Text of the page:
Every normal man must be tempted, at times, to spit on his hands, hoist the black flag, and begin slitting throats. –H.L. Mencken
In response to Andy’s post on government schools and Christianity, I felt something needed to be said regarding the similarities of many churches to the government and its educational goals. Andy said:
But the government’s goal is to make sure that people don’t think for themselves, and never look into anything too far, or think about anything too deeply. …they are just fed the party line and told to regurgitate it, in order to produce people who will not question the state’s authority.
In the same vein, many churches (speaking from my experience) seek to politically educate their congregations to think only on a limited set of topics and in favor of a singular party. In general, the conservative churches I have been a part of seek to push the issues of immigration (specifically the immigration of Muslims), and national
offense defense along with support for the Republicans. More liberal churches, on the other hand, stress poverty and redistribution economic equality with support for the Democrats.
Unfortunately, the sarcastic end of another of Andy’s statements seems to be correct:
Christianity is the ultimate opposition to the state. Christians are taught that they cannot serve two masters. At least they’re supposed to be.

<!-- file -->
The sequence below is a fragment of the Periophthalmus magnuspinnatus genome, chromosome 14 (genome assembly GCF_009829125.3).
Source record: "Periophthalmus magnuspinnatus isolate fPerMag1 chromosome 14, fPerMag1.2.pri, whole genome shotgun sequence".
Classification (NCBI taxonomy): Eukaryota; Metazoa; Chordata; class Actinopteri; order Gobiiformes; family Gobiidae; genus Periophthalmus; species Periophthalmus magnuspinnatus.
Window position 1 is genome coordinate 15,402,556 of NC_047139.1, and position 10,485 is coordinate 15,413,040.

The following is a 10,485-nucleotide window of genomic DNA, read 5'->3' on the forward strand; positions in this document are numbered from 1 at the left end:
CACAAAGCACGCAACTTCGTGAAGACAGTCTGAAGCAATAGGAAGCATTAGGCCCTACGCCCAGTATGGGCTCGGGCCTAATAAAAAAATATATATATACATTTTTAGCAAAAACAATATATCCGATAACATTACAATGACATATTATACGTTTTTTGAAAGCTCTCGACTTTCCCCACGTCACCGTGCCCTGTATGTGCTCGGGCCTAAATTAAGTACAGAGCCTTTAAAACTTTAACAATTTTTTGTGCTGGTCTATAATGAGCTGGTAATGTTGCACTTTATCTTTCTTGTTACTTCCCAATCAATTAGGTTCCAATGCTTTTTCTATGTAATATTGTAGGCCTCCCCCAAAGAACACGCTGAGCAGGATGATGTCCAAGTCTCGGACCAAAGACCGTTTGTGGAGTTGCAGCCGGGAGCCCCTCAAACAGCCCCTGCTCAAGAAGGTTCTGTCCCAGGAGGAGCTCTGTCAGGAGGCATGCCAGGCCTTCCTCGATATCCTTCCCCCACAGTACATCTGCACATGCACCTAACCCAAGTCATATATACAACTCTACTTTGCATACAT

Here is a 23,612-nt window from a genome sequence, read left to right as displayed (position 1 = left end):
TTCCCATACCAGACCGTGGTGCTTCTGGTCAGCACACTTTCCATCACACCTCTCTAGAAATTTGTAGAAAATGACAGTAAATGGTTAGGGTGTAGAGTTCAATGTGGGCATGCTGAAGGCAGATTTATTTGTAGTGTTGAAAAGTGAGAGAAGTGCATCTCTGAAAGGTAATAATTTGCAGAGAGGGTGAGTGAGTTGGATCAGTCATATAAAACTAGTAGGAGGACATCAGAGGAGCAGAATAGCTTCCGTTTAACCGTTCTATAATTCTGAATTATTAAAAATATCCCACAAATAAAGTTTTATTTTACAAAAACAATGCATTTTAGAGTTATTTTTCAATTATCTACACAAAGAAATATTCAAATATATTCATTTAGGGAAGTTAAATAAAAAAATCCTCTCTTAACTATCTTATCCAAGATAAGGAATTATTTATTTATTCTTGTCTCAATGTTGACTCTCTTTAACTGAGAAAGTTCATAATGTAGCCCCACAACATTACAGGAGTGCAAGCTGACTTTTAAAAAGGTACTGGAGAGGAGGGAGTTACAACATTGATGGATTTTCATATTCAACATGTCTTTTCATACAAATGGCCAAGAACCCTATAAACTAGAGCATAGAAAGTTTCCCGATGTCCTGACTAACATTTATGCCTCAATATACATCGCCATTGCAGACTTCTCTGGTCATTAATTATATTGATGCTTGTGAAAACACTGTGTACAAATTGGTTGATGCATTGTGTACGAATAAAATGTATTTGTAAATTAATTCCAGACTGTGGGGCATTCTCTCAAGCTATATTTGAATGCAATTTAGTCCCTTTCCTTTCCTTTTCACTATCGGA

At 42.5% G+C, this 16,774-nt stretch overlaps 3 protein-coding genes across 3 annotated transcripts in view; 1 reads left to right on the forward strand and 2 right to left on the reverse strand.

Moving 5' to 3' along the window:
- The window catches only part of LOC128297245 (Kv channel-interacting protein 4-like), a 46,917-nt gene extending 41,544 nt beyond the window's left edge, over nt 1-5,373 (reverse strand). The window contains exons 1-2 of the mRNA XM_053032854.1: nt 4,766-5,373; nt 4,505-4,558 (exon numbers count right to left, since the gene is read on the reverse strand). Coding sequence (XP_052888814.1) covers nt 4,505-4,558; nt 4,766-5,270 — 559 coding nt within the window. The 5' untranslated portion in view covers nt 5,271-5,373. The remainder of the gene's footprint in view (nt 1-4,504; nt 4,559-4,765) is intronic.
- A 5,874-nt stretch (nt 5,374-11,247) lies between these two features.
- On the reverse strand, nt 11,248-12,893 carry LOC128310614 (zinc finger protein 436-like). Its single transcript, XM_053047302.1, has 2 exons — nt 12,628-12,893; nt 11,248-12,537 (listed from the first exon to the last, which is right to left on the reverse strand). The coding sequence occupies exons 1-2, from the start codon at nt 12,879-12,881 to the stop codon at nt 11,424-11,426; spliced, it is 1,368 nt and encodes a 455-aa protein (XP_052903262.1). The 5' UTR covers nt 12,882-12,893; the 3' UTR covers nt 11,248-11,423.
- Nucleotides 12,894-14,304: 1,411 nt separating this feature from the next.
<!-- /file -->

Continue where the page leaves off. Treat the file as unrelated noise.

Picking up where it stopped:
Indeed, they are supposed to be. However, in my experience, this principle is not consistently taught across either liberal or conservative factions within the church.
One verse in Proverbs speaks to the whole of the liberal agenda:
Open your mouth, judge righteously, defend the rights of the poor and needy.
Proverbs 31:9 (ESV)
The Republican agenda takes a few more:
52 Then Jesus said to him, “Put your sword back into its place. For all who take the sword will perish by the sword. 53 Do you think that I cannot appeal to my Father, and he will at once send me more than twelve legions of angels?
Matthew 26: 52-53
33 But a Samaritan who was traveling came to where the injured man was, and when he saw him, he felt compassion for him. 34 He went up to him and bandaged his wounds, pouring oil and wine on them. Then he put him on his own animal, brought him to an inn, and took care of him.
Oddly enough, the imperatives to “go and do likewise” in these verses were not made to the government, but to individuals. Take care of the poor, put up your sword, love your enemy, care for the stranger. Governments cannot do these things.
Perhaps the church’s failure is an outgrowth of embracing some government institutions. Or perhaps it is an outgrowth of guilt stemming from the church’s failure to carry out our responsibilities. Please, churchgoers, read your Bible. Read it and realize that governments and the church do not belong together. Read it and learn what our responsibilities are. Read it and learn that Christianity is not governmental, but personal:
27 Religion that is pure and undefiled before God, the Father, is this: to visit orphans and widows in their affliction, and to keep oneself unstained from the world.